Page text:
Two unrelated topics today:
Drunk driving v. drink-driving.
Did you know that what goes for drunk driving in America is known as drink-driving in Britain? That's right - so be careful when editing We need harsher drink-driving penalties for MPs. If it's British, it's correct.
In America it'd be written We need at least some drunk driving penalties for congressmen, don't you think? This American form--drunk driving--exemplifies hypallage (hy-PAL-ah-jee) because it is the driver, not the driving, that is drunk. Other examples of hypallage: black colleges, handicapped parking, overhead projector, and well-educated home.
Infer v. imply.
We ran into the conflict in usage of infer and imply again recently. That experience combined with recent mail from readers prompts us to write again about the distinction. We hope you can use this at your Friday staff meeting!
The infraction came in the question Well, it's really inferred in the bylaws, isn't it? The speaker, always wanting to be correct, and usually successful at being so, immediately winced, looked around the table, and in a subtle expression that only he and I understood, apologized if only by his sheepish expression. He knew he meant to say It's implied in the bylaws. But did anyone else at the table know the difference? Did anyone care? Had you been there, would you have noticed?
As the professional writer you are, you should!
Usage, which tends to break down distinctions in some parts of language, has built up a clear distinction here--one as clear as that between give and take, which indeed it resembles.
Imply is a word for the transmitting end, and infer is a word for the receiving end, of the same process of deduction. The relation between an implication and an inference is that between printer's type and paper: the first delivers an impression, and the second accepts it.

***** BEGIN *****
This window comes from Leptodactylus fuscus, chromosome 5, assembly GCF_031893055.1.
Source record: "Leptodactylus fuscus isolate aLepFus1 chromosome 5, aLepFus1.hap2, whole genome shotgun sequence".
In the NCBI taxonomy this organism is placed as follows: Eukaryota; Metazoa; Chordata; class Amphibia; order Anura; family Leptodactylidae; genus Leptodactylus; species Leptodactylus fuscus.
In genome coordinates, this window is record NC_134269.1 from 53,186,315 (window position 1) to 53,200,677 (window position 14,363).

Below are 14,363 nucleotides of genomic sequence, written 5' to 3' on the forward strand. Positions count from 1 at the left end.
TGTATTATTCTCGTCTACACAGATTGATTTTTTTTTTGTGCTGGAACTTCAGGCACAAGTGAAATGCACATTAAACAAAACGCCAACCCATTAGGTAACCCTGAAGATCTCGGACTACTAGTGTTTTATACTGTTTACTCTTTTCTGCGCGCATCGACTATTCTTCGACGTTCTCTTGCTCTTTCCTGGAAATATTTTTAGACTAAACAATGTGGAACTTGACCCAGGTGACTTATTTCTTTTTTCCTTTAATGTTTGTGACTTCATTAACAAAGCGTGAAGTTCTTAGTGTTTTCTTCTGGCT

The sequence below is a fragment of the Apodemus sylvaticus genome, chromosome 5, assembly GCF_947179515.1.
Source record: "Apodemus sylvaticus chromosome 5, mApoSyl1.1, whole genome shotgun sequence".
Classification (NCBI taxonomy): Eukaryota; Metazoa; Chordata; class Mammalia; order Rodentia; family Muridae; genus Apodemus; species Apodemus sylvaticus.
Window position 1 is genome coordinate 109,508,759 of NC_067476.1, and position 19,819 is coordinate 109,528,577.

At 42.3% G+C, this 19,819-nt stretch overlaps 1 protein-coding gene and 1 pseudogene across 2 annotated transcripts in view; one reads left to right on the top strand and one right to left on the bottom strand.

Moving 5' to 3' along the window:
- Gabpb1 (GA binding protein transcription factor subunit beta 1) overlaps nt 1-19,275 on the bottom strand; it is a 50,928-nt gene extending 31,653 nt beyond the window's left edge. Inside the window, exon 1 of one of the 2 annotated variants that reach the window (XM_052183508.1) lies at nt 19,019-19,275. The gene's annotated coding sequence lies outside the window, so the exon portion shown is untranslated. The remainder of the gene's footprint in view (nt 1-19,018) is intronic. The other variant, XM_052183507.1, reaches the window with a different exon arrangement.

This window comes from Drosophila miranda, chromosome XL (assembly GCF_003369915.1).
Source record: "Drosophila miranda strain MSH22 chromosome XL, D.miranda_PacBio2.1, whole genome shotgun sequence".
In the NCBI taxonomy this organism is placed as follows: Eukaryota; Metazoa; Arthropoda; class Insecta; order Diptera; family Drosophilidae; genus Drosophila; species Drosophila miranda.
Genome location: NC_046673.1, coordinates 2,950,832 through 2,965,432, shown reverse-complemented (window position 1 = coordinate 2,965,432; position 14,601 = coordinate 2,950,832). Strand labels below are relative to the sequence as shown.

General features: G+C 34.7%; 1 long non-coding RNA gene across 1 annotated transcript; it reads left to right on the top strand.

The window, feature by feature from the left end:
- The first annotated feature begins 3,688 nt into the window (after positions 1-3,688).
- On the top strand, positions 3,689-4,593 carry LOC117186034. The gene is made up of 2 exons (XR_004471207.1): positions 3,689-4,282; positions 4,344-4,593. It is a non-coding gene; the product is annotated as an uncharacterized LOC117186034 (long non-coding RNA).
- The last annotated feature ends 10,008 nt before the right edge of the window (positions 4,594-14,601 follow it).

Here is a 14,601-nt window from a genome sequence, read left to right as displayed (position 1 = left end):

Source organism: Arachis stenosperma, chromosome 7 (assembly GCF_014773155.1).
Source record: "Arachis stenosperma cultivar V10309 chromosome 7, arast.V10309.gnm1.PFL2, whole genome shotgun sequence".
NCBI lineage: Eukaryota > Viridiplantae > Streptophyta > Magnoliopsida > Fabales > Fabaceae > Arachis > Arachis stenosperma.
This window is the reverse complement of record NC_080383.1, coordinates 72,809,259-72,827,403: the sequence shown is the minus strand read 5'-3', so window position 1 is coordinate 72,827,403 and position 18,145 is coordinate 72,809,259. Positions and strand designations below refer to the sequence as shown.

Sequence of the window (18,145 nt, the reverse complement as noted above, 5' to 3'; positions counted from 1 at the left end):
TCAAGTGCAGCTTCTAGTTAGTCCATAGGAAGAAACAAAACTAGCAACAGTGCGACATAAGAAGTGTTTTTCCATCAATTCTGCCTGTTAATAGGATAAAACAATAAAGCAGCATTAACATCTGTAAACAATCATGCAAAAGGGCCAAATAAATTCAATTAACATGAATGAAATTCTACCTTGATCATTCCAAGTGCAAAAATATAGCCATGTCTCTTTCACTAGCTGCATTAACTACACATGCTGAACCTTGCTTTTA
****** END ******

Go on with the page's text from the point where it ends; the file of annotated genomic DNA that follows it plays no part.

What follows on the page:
The physical example of course omits the presence of a mind giving or taking the impression. To such a mind smoke implies (according to the proverb) fire; so that when you see or smell smoke you infer fire. Imply means to express indirectly or fold in; infer means draw from. Hence the implications unfolded by evidences or clues prompt us to the inferences that we draw from them.
The confusion in usage reaches to unexpectedly high places. A politician campaigning for the presidency says I am not going to discuss what the Secretary said, because it is classified--but the inference was that the President and the Vice President were going along with the proposition.
In a best-selling thriller, you find the same confusion: The defense is trying to infer that the prosecution is trying to conceal something / I know you did not actually say it . . . but you have plainly inferred it. / And surely you do not mean to infer that it would be an unjust verdict if X. were acquitted?
Of course the implication of these sentences may be that the author was only reproducing the language of trial lawyers, for verisimilitude; or is that too hasty an inference?